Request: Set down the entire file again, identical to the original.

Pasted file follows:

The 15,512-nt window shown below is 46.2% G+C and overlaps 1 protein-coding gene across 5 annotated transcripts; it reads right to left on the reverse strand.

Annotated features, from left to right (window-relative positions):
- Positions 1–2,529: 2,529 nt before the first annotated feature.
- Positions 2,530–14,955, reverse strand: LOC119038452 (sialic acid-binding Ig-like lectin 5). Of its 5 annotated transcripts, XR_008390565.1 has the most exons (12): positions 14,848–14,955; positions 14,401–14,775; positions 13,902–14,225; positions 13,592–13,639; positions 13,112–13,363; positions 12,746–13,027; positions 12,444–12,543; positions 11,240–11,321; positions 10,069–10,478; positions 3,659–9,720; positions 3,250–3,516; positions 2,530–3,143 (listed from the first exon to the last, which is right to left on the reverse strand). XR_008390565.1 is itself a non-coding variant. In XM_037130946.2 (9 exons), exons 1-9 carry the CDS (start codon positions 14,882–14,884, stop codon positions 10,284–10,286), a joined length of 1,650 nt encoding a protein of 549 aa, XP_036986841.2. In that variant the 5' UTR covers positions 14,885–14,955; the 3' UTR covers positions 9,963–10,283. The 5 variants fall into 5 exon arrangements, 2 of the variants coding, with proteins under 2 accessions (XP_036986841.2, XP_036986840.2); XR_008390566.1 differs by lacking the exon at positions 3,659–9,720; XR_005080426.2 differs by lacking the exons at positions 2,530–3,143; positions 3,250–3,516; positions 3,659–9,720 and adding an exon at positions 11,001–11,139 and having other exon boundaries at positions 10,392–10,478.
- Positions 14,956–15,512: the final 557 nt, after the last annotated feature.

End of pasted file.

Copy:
The 15,512-nt window shown below is 46.2% G+C and overlaps 1 protein-coding gene across 5 annotated transcripts; it reads right to left on the reverse strand.

Annotated features, from left to right (window-relative positions):
- Positions 1–2,529: 2,529 nt before the first annotated feature.
- Positions 2,530–14,955, reverse strand: LOC119038452 (sialic acid-binding Ig-like lectin 5). Of its 5 annotated transcripts, XR_008390565.1 has the most exons (12): positions 14,848–14,955; positions 14,401–14,775; positions 13,902–14,225; positions 13,592–13,639; positions 13,112–13,363; positions 12,746–13,027; positions 12,444–12,543; positions 11,240–11,321; positions 10,069–10,478; positions 3,659–9,720; positions 3,250–3,516; positions 2,530–3,143 (listed from the first exon to the last, which is right to left on the reverse strand). XR_008390565.1 is itself a non-coding variant. In XM_037130946.2 (9 exons), exons 1-9 carry the CDS (start codon positions 14,882–14,884, stop codon positions 10,284–10,286), a joined length of 1,650 nt encoding a protein of 549 aa, XP_036986841.2. In that variant the 5' UTR covers positions 14,885–14,955; the 3' UTR covers positions 9,963–10,283. The 5 variants fall into 5 exon arrangements, 2 of the variants coding, with proteins under 2 accessions (XP_036986841.2, XP_036986840.2); XR_008390566.1 differs by lacking the exon at positions 3,659–9,720; XR_005080426.2 differs by lacking the exons at positions 2,530–3,143; positions 3,250–3,516; positions 3,659–9,720 and adding an exon at positions 11,001–11,139 and having other exon boundaries at positions 10,392–10,478.
- Positions 14,956–15,512: the final 557 nt, after the last annotated feature.